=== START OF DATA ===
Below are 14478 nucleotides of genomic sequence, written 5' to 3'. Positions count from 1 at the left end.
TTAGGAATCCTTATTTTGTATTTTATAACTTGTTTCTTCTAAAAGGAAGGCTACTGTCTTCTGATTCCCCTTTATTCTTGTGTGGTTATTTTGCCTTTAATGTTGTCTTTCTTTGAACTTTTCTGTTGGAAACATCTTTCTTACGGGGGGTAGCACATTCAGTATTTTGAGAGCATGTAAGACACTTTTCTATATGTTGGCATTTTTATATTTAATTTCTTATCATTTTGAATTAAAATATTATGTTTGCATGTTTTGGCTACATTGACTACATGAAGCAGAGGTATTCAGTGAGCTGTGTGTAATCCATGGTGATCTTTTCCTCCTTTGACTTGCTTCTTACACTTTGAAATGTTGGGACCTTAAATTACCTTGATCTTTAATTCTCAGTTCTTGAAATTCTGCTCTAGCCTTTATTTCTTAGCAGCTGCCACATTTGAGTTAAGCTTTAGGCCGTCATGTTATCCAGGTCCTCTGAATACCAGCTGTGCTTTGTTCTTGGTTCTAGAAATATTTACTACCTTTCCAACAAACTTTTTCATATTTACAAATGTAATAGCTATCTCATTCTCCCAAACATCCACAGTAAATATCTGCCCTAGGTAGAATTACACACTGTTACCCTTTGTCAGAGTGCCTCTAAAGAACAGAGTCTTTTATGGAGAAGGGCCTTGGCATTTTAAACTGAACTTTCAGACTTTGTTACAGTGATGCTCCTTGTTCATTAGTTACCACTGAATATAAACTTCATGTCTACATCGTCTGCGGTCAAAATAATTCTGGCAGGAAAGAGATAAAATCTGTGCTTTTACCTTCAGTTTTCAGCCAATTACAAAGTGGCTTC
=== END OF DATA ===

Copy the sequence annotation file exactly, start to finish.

Below are 14478 nucleotides of genomic sequence, written 5' to 3'. Positions count from 1 at the left end.
TTAGGAATCCTTATTTTGTATTTTATAACTTGTTTCTTCTAAAAGGAAGGCTACTGTCTTCTGATTCCCCTTTATTCTTGTGTGGTTATTTTGCCTTTAATGTTGTCTTTCTTTGAACTTTTCTGTTGGAAACATCTTTCTTACGGGGGGTAGCACATTCAGTATTTTGAGAGCATGTAAGACACTTTTCTATATGTTGGCATTTTTATATTTAATTTCTTATCATTTTGAATTAAAATATTATGTTTGCATGTTTTGGCTACATTGACTACATGAAGCAGAGGTATTCAGTGAGCTGTGTGTAATCCATGGTGATCTTTTCCTCCTTTGACTTGCTTCTTACACTTTGAAATGTTGGGACCTTAAATTACCTTGATCTTTAATTCTCAGTTCTTGAAATTCTGCTCTAGCCTTTATTTCTTAGCAGCTGCCACATTTGAGTTAAGCTTTAGGCCGTCATGTTATCCAGGTCCTCTGAATACCAGCTGTGCTTTGTTCTTGGTTCTAGAAATATTTACTACCTTTCCAACAAACTTTTTCATATTTACAAATGTAATAGCTATCTCATTCTCCCAAACATCCACAGTAAATATCTGCCCTAGGTAGAATTACACACTGTTACCCTTTGTCAGAGTGCCTCTAAAGAACAGAGTCTTTTATGGAGAAGGGCCTTGGCATTTTAAACTGAACTTTCAGACTTTGTTACAGTGATGCTCCTTGTTCATTAGTTACCACTGAATATAAACTTCATGTCTACATCGTCTGCGGTCAAAATAATTCTGGCAGGAAAGAGATAAAATCTGTGCTTTTACCTTCAGTTTTCAGCCAATTACAAAGTGGCTTC